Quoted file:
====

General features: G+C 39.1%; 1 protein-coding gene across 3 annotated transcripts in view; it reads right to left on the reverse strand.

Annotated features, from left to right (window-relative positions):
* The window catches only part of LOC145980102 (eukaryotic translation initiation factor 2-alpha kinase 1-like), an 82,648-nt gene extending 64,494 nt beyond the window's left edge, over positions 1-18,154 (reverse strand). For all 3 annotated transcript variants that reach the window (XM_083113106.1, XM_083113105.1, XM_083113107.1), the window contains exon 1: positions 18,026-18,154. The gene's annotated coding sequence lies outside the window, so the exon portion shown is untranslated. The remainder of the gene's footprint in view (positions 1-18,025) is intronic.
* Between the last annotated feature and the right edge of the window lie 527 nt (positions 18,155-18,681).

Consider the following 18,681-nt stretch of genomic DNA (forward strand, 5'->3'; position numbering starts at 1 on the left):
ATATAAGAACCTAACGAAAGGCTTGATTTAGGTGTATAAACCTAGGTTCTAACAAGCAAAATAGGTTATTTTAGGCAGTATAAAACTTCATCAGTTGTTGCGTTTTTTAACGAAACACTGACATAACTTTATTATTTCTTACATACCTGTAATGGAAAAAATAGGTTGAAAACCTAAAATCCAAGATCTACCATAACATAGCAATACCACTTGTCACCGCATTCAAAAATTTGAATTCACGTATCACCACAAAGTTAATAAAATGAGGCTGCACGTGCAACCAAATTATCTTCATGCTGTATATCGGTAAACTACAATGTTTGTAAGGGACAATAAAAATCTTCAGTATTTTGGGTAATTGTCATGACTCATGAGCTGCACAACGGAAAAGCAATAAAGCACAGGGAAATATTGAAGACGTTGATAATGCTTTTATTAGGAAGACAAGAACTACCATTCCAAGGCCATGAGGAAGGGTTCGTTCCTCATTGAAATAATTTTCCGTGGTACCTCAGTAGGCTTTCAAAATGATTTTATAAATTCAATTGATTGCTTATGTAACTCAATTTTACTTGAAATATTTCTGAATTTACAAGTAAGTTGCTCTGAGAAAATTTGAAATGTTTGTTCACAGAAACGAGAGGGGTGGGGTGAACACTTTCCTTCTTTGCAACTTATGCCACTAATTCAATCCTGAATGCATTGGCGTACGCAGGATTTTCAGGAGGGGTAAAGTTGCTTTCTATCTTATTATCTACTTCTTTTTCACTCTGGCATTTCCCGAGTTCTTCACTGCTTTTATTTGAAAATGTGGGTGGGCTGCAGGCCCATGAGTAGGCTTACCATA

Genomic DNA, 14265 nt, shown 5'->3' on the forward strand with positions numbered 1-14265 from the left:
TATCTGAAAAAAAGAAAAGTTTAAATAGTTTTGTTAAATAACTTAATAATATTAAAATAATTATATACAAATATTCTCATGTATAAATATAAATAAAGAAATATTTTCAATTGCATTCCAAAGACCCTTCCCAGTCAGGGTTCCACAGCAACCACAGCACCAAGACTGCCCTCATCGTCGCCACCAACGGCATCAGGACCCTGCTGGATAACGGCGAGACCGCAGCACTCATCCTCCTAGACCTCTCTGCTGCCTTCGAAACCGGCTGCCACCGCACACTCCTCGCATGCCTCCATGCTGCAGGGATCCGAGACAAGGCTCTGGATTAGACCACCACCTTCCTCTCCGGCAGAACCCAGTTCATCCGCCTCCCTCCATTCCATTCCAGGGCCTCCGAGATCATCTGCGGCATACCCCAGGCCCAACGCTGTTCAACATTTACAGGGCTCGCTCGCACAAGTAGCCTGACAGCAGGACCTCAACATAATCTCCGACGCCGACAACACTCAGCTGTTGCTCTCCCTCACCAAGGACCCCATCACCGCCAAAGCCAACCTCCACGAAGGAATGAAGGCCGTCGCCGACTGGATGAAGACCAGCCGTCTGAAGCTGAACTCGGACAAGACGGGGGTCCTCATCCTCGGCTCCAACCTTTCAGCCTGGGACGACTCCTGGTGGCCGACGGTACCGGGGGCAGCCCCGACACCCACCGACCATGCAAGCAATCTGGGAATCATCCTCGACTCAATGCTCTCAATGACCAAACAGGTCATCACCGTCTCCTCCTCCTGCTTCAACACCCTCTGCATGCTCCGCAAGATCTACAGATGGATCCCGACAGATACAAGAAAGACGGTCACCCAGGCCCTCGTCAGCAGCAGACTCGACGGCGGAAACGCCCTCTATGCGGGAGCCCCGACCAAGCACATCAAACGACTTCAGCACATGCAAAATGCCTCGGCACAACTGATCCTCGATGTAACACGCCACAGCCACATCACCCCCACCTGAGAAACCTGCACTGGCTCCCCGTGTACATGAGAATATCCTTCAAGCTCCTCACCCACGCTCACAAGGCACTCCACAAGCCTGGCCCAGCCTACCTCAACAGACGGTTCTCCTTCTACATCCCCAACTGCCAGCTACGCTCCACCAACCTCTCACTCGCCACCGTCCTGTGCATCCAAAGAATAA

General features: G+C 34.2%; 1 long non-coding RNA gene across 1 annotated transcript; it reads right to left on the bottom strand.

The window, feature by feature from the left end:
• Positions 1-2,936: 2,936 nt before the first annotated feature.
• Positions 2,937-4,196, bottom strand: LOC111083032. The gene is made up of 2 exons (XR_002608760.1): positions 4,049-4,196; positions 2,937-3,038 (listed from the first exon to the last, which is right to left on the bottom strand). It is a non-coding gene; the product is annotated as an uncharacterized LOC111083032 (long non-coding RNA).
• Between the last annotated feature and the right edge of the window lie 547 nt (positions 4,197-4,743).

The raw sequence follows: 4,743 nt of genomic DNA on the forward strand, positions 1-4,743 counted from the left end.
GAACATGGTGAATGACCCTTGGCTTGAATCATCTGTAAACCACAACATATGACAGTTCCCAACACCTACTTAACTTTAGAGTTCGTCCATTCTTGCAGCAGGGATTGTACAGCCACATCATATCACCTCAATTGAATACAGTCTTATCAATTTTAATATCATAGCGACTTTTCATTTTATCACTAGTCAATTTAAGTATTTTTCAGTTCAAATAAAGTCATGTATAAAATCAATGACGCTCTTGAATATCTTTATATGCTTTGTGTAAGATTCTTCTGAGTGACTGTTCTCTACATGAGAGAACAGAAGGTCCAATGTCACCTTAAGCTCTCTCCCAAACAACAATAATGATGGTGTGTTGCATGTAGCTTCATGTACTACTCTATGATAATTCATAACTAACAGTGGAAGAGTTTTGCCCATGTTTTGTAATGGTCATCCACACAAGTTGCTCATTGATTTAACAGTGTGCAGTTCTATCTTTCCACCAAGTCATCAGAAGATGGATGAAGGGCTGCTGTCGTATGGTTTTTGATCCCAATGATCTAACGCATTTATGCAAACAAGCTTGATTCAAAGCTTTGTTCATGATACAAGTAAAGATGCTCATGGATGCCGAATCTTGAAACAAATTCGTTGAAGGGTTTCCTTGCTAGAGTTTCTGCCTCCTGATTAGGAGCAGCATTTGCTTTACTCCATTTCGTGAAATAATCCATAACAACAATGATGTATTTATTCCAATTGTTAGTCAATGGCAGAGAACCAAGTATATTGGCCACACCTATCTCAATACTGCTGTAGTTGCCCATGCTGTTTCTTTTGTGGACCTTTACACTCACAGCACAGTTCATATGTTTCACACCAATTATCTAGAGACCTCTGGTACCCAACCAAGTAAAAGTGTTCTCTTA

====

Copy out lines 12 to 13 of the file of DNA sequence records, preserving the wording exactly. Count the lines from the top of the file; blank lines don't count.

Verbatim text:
• Positions 2,937-4,196, bottom strand: LOC111083032. The gene is made up of 2 exons (XR_002608760.1): positions 4,049-4,196; positions 2,937-3,038 (listed from the first exon to the last, which is right to left on the bottom strand). It is a non-coding gene; the product is annotated as an uncharacterized LOC111083032 (long non-coding RNA).
• Between the last annotated feature and the right edge of the window lie 547 nt (positions 4,197-4,743).